Severe anxiety can trigger eating disorders and substance abuse problems, which makes it even more urgent for those suffering to seek help and learn how to manage and overcome their anxiety.

The truth is, in life, it is necessary to live and communicate in a society with other people - if you need other people to resolve a personal situation or get ahead, you will have to learn to talk to them directly.

And luckily, although your anxiety may feel insurmountable, it is actually highly treatable if you use the right techniques and get the right kind of help and support.

Here are some tips you can start using today:

  • Solve ONE issue at a time.

    • By solving your problems in chunks and not all at once, you will be less overwhelmed and more likely to get all of them resolved over time.

  • Don’t assume you know how the other party will react.

    • Most people are decent human beings and will they will notice the error and happily fix it for you. If they try to defend their actions, you need to explain the situation as best you can and try not to feel intimidated.

  • See if you can solve the problem in a less direct and less confrontational manner.

    • This includes sending an email or letter, in which you would only have to type or write down the problem rather than speaking directly with the other party – this is a good stepping stone to work on your anxiety, but it’s important to work your way up to having the courage to talk with people directly.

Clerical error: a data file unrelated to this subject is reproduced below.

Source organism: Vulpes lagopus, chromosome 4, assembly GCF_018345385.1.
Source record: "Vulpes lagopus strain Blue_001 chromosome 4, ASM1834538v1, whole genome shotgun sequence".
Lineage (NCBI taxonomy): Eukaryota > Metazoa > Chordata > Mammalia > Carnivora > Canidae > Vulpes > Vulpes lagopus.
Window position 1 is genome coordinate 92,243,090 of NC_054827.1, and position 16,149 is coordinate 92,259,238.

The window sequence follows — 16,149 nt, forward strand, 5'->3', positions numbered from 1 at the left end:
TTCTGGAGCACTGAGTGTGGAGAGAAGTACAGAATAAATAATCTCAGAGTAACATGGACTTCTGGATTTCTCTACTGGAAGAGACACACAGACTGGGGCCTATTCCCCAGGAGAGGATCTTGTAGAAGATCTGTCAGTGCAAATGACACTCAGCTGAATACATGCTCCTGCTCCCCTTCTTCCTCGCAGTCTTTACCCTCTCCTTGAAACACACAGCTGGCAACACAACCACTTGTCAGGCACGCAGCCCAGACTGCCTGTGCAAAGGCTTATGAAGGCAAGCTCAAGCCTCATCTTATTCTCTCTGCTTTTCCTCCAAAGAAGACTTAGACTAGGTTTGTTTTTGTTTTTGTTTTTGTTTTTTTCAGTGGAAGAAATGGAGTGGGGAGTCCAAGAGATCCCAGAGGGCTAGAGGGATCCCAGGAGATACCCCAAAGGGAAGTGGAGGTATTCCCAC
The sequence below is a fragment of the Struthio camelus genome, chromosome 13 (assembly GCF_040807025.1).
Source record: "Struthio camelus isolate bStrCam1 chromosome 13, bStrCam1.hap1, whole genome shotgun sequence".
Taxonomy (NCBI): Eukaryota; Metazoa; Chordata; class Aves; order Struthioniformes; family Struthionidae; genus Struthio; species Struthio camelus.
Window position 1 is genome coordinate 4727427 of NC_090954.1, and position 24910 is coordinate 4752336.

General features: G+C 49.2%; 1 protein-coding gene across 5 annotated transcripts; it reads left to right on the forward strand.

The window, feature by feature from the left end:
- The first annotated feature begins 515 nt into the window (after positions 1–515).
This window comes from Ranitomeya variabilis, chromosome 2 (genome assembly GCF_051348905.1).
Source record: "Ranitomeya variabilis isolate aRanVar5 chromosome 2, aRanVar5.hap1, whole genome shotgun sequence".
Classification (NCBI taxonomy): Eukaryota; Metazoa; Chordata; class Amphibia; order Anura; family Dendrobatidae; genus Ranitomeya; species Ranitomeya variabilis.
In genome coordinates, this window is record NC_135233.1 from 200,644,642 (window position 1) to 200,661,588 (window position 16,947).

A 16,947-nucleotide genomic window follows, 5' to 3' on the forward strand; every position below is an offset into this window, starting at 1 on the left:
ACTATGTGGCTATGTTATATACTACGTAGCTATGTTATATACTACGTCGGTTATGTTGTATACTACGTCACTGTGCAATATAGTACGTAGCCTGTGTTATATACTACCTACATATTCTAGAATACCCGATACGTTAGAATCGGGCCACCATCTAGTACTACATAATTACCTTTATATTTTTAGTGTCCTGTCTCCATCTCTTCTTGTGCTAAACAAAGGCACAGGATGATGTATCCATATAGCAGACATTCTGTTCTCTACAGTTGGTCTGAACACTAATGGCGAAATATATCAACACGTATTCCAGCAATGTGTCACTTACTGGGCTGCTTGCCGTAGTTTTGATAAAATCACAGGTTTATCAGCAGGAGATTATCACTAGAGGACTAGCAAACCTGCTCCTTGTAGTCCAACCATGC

• Make a script as to what you are going to say and how you are going to say it.

    • If you write out everything you want to say before you make a phone call or confront a person in real life, it will make the process more efficient and less stressful since you will be able to simply read from a piece of paper.

  • Practice conversations first by yourself and with loved ones.

    • It may be hard for you to even speak up in the first place, but it is important to be assertive - your tone needs to be clear and confident so others will have more of a reason to take you seriously. Eye contact is important too! You can practice speaking up either by yourself in front of a mirror or with a family member willing to role play.

  • Have a friend or family member help you directly.

    • By getting someone who you know is on your side to help you, you will feel a higher sense of security. They could either just be by your side in support or could help you in conveying what you want to the other party.

  • If none of the above options work, it may be best to seek professional help.

    • Seeing a therapist gets you direct one-on-one aid to stop your anxiety at its source. They are trained in helping to solve these social problems, and the sessions would be tailored to your specific situations. Sadly, though, “anxiety disorders are highly treatable, yet only 36.9% of those suffering receive treatment,” so please take action (ADAA).

Learning how to speak up to those around you is a vital skill in life. There will many instances where being confident will come in handy and help you get ahead and set healthy boundaries.

You are the spokesperson for your own life - no one else is going to stand up for you as much as you could do for yourself.

The way you choose to improve your social skills depends on how severe your situation is - sometimes it is best to just reach out to those who you know will help.

It’s never too late to get back out there and try again – and remember that we are anxiety treatment specialists and help people overcome their fears every day!